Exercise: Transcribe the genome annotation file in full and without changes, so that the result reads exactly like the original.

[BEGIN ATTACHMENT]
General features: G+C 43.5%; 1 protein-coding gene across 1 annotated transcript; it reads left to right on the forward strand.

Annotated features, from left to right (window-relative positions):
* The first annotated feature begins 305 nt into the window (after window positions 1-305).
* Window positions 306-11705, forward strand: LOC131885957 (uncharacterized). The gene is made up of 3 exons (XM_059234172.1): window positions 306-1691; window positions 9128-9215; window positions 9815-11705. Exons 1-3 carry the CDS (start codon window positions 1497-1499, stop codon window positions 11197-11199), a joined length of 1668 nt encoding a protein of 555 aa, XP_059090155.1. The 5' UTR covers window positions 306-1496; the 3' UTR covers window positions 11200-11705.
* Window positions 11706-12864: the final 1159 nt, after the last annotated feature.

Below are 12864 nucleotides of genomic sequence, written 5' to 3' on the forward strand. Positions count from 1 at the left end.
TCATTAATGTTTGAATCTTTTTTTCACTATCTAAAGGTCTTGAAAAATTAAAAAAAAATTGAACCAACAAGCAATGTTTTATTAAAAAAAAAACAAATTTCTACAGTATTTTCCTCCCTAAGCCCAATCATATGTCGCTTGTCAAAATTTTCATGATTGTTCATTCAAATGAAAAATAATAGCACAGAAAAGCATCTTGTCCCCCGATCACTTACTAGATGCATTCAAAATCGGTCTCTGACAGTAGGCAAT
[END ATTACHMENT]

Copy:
General features: G+C 43.5%; 1 protein-coding gene across 1 annotated transcript; it reads left to right on the forward strand.

Annotated features, from left to right (window-relative positions):
* The first annotated feature begins 305 nt into the window (after window positions 1-305).
* Window positions 306-11705, forward strand: LOC131885957 (uncharacterized). The gene is made up of 3 exons (XM_059234172.1): window positions 306-1691; window positions 9128-9215; window positions 9815-11705. Exons 1-3 carry the CDS (start codon window positions 1497-1499, stop codon window positions 11197-11199), a joined length of 1668 nt encoding a protein of 555 aa, XP_059090155.1. The 5' UTR covers window positions 306-1496; the 3' UTR covers window positions 11200-11705.
* Window positions 11706-12864: the final 1159 nt, after the last annotated feature.

Below are 12864 nucleotides of genomic sequence, written 5' to 3' on the forward strand. Positions count from 1 at the left end.
TCATTAATGTTTGAATCTTTTTTTCACTATCTAAAGGTCTTGAAAAATTAAAAAAAAATTGAACCAACAAGCAATGTTTTATTAAAAAAAAAACAAATTTCTACAGTATTTTCCTCCCTAAGCCCAATCATATGTCGCTTGTCAAAATTTTCATGATTGTTCATTCAAATGAAAAATAATAGCACAGAAAAGCATCTTGTCCCCCGATCACTTACTAGATGCATTCAAAATCGGTCTCTGACAGTAGGCAAT